Author interview with Doug Dandridge of ‘Exodus: Machine War: Book 1: Supernova’

| October 1, 2017

Author Interview with Doug Dandridge


A planet is discovered on the brink of self-annihilation. Even worse, a nearby blue supergiant star is about to go supernova, wiping out all life in the nearby system. The inhabitants have a singular ability that would benefit the Empire in their war and must be saved.



Will these inhabitants be saved before it is too late? Doug Dandridge, the author of ‘Supernova’, the first book of the Exodus: Machine War series, has kindly set aside a little time to chat about the possibility of saviour and self-annihilation. Doug, where did you observe the first sparks of energy that led to the tale ‘Supernova’?            

Actually, it started from my main series, Exodus: Empires at War, where the death machines were mentioned several times. I wanted to write their story, and also take a break from the main storyline. So Machine War was born.



Both the Machine War and Empires at War series, follow the depths of war. Do you have strong personal experiences with war that provided you with a solid writing foundation?

I was in the Army as an Infantryman, and have read history extensively. I wanted a book that drew upon that knowledge while learning more about supernovas. Also, a lot of situations in the story are drawn from both today’s headlines and the conjecture of experts on what we might be facing in the very near future.



Getting that mix of realism and information must have been tricky against the background of today’s headlines which some days do sound more like fiction than fact. Where did you focus your research to make sure your book was unclouded from things like conjecture?

I did a lot of research on supernovas, trying to get it right. I always try to have as much real science as I can among the McGuffins of interstellar travel.



I do appreciate your dedication to the science, but I hope you left some of those McGuffins in there because some of them are just plain fun! Is your approach to character crafting similarly dedicated?

I just start writing and they come. I don’t know, I don’t really set out to have certain characters when starting a new series. Now, after they get developed, they come back in future books.



I like that your characters arrive as needed and get to blossom as the story progresses. I feel like it matches how you meet new people in real life. Looking back on the adventure your characters experienced in ‘Supernova’, what would you say was the central idea they dealt with?

Life is the most important thing in the Universe and must be preserved. Even when the preservation must be accomplished by destroying those who worship death.



That is a challenging idea to communicate. Where do you feel that you saw the greatest satisfaction from taking up the challenge to communicate these ideas around the creation and preservation of life?

That people wrote to me and said they could see the parallels to our world in a work of science fiction.



Now, I know you’re a keen series writer so I’m guessing you already have a new adventure in hand that continues to draw the parallels between our world and your fictional one. What can you tell us about it?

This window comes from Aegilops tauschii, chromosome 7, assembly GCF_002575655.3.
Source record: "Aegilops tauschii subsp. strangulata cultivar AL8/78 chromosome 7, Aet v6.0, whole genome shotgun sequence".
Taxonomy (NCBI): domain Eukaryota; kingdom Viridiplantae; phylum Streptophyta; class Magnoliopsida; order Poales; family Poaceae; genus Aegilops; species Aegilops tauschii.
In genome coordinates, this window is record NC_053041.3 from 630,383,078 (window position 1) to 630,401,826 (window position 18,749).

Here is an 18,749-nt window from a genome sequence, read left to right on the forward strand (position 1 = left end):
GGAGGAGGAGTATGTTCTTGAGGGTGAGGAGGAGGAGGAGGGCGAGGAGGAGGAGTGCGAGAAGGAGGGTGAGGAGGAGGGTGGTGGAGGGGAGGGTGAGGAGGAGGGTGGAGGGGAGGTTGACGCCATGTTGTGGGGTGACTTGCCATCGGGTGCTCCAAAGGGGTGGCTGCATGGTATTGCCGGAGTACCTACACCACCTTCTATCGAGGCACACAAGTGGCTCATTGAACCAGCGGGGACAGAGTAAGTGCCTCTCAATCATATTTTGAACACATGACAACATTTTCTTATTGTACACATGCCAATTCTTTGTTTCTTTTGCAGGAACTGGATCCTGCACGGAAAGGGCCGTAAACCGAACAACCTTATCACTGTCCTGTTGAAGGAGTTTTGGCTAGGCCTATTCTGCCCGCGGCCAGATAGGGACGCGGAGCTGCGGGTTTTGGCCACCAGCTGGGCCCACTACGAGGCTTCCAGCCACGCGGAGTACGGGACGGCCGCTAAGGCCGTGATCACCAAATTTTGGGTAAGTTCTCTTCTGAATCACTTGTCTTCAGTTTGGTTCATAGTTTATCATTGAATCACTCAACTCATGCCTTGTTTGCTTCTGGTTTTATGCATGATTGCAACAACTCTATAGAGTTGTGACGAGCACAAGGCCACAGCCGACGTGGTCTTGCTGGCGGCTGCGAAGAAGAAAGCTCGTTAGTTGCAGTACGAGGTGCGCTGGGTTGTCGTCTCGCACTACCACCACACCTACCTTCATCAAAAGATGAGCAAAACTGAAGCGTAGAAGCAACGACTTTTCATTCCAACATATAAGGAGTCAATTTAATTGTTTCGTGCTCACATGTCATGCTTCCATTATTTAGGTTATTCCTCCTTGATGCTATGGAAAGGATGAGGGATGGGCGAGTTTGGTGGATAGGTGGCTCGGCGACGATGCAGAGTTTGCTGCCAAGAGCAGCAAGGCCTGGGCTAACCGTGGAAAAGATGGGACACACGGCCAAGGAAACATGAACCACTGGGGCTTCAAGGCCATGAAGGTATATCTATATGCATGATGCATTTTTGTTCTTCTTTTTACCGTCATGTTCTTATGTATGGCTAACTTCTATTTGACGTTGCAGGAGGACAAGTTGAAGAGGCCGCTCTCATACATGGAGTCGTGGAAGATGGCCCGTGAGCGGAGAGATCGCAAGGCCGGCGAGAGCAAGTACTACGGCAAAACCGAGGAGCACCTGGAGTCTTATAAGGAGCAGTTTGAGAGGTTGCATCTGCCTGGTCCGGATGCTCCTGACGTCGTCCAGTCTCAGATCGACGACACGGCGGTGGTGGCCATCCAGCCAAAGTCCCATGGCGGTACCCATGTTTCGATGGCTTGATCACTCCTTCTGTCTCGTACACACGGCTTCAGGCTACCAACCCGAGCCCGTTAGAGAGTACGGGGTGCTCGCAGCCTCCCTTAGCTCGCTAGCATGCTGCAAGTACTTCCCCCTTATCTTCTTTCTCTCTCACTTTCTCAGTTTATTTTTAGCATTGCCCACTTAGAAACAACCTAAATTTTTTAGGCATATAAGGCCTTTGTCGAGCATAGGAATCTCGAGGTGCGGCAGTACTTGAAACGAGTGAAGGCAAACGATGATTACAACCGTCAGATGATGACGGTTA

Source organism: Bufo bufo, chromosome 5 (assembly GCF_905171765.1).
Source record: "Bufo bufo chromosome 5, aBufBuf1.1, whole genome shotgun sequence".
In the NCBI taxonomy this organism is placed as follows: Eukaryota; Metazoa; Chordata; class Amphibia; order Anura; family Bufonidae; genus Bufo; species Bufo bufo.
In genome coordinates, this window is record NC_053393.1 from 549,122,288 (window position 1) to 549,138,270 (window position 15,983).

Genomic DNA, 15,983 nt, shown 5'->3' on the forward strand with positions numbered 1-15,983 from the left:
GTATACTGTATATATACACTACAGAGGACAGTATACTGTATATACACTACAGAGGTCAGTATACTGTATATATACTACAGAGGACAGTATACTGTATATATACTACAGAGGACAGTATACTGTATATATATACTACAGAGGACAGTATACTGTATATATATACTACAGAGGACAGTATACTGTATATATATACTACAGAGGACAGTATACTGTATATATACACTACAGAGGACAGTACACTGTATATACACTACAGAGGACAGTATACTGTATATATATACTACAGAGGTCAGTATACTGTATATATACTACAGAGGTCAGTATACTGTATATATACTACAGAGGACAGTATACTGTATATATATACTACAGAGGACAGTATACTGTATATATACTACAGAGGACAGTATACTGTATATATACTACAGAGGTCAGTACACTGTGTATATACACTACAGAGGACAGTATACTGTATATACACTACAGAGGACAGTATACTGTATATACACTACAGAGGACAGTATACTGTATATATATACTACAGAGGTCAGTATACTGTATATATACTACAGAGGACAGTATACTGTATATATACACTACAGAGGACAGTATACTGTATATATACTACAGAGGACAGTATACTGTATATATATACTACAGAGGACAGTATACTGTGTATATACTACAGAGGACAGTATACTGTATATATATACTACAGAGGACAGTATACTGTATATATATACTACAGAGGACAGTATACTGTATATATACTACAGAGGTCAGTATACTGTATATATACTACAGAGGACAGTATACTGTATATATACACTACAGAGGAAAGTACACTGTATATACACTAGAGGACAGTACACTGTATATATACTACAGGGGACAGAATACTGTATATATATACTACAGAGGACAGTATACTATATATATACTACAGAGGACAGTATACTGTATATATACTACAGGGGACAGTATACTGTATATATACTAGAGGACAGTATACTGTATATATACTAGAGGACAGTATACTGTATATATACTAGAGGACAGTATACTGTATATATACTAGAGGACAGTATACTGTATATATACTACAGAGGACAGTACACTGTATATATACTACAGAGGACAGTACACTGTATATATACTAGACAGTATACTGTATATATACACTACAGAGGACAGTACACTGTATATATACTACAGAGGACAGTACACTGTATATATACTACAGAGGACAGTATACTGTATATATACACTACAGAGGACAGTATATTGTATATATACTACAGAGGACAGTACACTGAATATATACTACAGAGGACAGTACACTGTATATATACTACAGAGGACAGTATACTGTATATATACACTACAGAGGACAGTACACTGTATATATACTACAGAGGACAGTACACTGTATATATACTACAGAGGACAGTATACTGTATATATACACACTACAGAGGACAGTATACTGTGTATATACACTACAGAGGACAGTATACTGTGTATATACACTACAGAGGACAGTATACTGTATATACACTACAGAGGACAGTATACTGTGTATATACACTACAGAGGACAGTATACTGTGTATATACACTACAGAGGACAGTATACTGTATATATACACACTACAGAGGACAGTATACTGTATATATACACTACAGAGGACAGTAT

I am working on another book in the Exodus: Empires at War series, while simultaneously writing the first book of the to be traditionally published Kinship War series.



That is a lot of writing that you have in the works! Do you do your own editing on top of the writing, or do you outsource editing to leave you more time to write?

I do all of my own editing. Recently, with the addition of a traditional contract, I am working with a top editor, which is a real learning experience.



We would be able to chat for days about what you’ve learnt from working with a top editor! But since we don’t have the luxury of days I’d like to know if you would change how you work day-to-day from what you’ve learnt.

I used to outline quite extensively, then I turned into a pantser. Now, with editorial demands, I am starting to outline again, and am finding that knowing where I am going makes it much easier.


That is an interesting behavioural change. I’d be curious to see if you are still outlining in another year, or if you have returned to the pantser method. What do you love most about the writing journey, with or without the ease of a planned destination?

I love telling stories, I love doing research. Now it is a job. I sell enough books to not only pay my bills but travel and enjoy life. I couldn’t think of a better job.



Me neither! Is there any advice that you can give to other authors who might be feeling a little bit stuck at the moment, and need a little positive push to return them to the keyboard while they are still working towards the success that you have achieved?

Keep at it. You never know what is going to stick. I have written 33 books thus far. One sold over 25,000 copies. 16 have sold over 5,000 copies. One has sold about 170 copies. If that had been the only book I had written, I would be nowhere today. Persevere; try lots of different stuff, because you never know where you’ll find your audience.



Doug, thank you for persevering with your writing career and giving readers 33 different adventures to explore. Here’s to the 34th and beyond!

Excited to read the book we discussed today? Find it here on Amazon: ‘Exodus: Machine War: Book 1: Supernova ( ASIN: B00TT6OG3I )‘.

Want to find out more about Doug Dandridge? Connect here!


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